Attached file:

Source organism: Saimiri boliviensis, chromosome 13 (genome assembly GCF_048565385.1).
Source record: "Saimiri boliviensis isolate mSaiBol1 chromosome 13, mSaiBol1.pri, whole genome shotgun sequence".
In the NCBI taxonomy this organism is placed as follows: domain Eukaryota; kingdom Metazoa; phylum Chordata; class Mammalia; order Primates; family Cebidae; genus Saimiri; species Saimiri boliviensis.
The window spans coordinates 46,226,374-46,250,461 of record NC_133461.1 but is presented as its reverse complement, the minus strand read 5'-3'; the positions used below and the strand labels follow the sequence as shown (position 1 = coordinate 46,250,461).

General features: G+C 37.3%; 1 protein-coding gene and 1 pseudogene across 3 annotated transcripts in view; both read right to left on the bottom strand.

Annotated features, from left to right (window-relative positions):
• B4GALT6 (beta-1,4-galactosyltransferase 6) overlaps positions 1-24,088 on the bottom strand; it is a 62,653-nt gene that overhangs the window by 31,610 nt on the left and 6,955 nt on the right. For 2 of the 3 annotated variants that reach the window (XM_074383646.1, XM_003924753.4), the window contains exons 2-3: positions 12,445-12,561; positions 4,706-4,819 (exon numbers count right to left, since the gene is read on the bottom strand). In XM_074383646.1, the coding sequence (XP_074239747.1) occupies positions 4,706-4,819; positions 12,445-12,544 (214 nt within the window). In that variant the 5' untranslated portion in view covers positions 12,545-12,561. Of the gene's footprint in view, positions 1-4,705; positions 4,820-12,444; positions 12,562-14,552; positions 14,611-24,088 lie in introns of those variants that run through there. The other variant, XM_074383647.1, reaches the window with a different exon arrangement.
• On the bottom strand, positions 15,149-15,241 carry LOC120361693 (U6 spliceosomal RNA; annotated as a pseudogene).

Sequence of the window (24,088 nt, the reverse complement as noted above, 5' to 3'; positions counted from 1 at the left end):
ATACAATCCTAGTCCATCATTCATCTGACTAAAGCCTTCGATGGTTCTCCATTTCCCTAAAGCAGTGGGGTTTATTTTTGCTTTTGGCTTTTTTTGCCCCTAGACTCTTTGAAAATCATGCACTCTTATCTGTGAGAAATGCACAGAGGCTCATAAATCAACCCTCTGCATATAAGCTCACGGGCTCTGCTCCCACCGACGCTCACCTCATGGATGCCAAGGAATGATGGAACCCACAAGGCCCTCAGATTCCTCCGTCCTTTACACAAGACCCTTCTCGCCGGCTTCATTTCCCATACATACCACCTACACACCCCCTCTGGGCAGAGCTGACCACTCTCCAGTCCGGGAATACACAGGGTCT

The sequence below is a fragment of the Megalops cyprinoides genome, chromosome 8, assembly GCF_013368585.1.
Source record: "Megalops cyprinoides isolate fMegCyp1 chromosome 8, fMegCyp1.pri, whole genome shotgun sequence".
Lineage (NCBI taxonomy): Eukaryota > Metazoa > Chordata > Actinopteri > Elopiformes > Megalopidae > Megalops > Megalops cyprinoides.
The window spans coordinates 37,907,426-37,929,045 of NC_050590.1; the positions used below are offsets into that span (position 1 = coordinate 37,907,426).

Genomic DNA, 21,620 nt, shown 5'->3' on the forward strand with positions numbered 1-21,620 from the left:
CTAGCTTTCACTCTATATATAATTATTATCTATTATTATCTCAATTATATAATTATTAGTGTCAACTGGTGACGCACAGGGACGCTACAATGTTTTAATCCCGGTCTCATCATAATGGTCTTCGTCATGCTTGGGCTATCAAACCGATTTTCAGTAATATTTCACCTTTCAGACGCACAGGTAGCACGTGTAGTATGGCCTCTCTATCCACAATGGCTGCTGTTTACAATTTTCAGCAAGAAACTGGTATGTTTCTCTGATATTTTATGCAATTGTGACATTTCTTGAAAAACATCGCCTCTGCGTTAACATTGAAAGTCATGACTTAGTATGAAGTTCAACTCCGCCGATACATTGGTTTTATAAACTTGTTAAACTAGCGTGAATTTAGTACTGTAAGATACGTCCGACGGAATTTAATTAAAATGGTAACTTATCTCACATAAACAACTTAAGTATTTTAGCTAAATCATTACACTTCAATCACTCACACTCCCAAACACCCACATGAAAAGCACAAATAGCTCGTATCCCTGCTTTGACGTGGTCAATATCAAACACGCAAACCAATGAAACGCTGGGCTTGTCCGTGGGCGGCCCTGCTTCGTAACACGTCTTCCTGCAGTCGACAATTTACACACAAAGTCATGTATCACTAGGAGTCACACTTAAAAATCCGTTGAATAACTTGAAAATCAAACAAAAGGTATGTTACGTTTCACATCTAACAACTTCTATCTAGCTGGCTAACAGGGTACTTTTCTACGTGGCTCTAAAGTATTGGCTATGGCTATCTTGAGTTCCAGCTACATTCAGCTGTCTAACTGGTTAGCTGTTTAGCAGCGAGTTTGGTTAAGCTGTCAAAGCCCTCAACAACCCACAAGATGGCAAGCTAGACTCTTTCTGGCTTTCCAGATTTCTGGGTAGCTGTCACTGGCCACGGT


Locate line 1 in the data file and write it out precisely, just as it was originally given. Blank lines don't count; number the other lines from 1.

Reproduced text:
Source organism: Saimiri boliviensis, chromosome 13 (genome assembly GCF_048565385.1).